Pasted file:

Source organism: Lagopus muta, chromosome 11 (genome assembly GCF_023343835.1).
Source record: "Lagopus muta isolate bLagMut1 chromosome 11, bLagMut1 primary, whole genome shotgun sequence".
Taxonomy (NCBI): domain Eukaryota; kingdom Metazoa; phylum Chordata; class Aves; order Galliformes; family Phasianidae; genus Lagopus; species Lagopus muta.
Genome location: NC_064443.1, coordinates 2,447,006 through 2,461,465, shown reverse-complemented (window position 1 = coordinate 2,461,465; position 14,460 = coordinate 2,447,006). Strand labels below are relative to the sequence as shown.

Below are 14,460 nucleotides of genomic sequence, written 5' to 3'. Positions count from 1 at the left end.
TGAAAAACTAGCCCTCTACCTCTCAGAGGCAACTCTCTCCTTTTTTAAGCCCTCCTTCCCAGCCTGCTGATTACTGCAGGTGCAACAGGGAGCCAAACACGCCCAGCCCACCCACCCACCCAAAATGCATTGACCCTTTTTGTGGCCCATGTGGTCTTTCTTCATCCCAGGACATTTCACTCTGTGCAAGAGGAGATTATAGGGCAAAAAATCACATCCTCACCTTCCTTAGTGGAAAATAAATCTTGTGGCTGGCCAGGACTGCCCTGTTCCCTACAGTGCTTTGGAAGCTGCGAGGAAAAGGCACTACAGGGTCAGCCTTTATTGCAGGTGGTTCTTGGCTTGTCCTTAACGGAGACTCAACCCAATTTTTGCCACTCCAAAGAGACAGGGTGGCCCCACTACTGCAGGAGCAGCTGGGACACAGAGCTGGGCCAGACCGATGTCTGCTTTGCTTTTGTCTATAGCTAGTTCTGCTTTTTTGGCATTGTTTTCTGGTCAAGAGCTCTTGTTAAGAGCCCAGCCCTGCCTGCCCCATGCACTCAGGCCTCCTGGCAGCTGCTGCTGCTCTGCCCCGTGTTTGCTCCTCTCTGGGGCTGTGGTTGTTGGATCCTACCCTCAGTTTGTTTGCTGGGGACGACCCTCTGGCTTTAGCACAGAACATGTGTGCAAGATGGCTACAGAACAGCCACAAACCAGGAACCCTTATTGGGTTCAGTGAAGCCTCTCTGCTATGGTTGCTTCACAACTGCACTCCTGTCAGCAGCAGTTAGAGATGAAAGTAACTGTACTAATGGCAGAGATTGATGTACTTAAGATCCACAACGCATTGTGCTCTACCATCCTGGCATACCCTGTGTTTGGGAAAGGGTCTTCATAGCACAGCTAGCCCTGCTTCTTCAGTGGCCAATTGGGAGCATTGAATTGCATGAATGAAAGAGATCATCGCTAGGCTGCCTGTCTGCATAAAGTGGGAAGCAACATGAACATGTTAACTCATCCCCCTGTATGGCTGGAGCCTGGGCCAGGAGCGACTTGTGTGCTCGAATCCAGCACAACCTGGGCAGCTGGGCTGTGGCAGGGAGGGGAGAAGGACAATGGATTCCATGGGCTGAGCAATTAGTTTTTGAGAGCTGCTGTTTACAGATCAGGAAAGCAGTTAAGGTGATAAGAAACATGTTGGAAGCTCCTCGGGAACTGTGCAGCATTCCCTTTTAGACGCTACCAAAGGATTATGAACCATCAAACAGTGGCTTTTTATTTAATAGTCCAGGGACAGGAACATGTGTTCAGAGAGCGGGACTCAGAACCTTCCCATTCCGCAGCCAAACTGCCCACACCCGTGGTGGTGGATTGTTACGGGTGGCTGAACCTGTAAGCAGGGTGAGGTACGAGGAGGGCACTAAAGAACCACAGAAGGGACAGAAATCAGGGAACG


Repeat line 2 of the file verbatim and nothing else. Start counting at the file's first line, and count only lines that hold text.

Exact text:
Source record: "Lagopus muta isolate bLagMut1 chromosome 11, bLagMut1 primary, whole genome shotgun sequence".